Special thanks to our Smithsonian Affiliations summer intern Neema Amadala (University of Calgary) for participating in the Smithsonian’s EdLab Teacher workshops in order to shareÂ her experience with us.Â Here, Neema Amadala reflects on what participating in these workshops meant to her.Â
Imagine being able to interact with a painting and the museum in a completely different manner than usual. Instead of simply standing and admiring the painting, we studied and questioned its possible meaning, we created our own narrative about the painting, we didnâ€™t let someone else interpret it for us. This type of experience can be adapted to any museum or any classroom; this approach makes field trips part of the learning experience not just an afterthought. Students unleash their creativity instead of viewing the museum as yet another excuse to leave the classroom: museums open the doors to learning and adventure.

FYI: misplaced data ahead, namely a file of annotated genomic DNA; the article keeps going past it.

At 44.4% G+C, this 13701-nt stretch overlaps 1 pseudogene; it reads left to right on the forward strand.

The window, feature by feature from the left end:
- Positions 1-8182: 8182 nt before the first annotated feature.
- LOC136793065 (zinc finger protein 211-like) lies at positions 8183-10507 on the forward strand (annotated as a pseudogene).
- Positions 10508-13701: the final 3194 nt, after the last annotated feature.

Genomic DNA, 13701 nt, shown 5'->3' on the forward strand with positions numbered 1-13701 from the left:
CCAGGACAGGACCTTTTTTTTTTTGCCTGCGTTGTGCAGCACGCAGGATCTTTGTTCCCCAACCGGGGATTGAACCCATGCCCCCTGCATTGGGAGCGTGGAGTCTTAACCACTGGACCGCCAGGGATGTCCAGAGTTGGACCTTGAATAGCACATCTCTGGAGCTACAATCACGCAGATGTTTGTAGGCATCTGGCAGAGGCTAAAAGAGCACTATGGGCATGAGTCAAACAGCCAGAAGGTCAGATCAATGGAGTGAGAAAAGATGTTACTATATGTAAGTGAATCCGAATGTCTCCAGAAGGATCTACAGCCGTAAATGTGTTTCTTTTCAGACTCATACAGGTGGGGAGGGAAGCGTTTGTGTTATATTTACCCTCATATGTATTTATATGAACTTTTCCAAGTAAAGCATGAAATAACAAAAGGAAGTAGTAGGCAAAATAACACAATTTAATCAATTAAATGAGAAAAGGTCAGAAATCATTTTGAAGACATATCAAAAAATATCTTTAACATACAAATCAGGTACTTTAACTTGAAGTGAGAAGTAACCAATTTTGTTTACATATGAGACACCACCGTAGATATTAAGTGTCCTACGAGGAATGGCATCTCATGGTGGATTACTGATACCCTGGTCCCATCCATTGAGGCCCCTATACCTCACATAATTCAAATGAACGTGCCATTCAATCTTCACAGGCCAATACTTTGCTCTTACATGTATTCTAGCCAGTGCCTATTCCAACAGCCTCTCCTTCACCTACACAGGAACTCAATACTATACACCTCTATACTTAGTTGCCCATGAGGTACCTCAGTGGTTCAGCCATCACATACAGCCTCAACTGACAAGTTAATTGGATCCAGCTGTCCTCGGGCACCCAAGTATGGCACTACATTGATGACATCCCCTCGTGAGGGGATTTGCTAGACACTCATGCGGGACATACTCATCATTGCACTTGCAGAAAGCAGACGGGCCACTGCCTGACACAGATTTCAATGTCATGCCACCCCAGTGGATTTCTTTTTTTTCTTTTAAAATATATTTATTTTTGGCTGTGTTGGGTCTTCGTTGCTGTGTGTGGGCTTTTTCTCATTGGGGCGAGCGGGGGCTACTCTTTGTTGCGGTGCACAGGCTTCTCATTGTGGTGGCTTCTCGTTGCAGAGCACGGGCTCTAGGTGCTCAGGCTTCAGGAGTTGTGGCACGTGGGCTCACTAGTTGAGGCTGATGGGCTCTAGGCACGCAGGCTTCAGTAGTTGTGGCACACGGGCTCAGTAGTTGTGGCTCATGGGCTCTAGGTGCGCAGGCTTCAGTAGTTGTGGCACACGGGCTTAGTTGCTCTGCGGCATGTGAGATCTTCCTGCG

Each EdLab workshop has a theme for the week and a mission for the day but gives creative control to each individual group allowing you to choose what topics interest you and what you would like to explore further. This format can be used in any setting and made me realize how much flexibility educators have with technology. My favorite creation of the week was the comic book our group created based on a Thomas Hart Benton painting in Smithsonianâ€™s Museum of American Art.
As a child, I often heard about putting myself in other peopleâ€™s shoes. For a child this is a difficult thing to imagine: how do I wear the shoes of someone else? The older you get, the better you understand the meaning behind the phrase. Itâ€™s still hard to imagine until you talk to the individual, hear their struggles and the challenges they face. This workshop enabled me to understand the difficulties educators face when trying to implement new technologies in their classroom but their presence in the workshop shows their determination to find ways to continue innovating. Innovate on educators, innovate on!
For more information about the Smithsonian EdLab program, click here.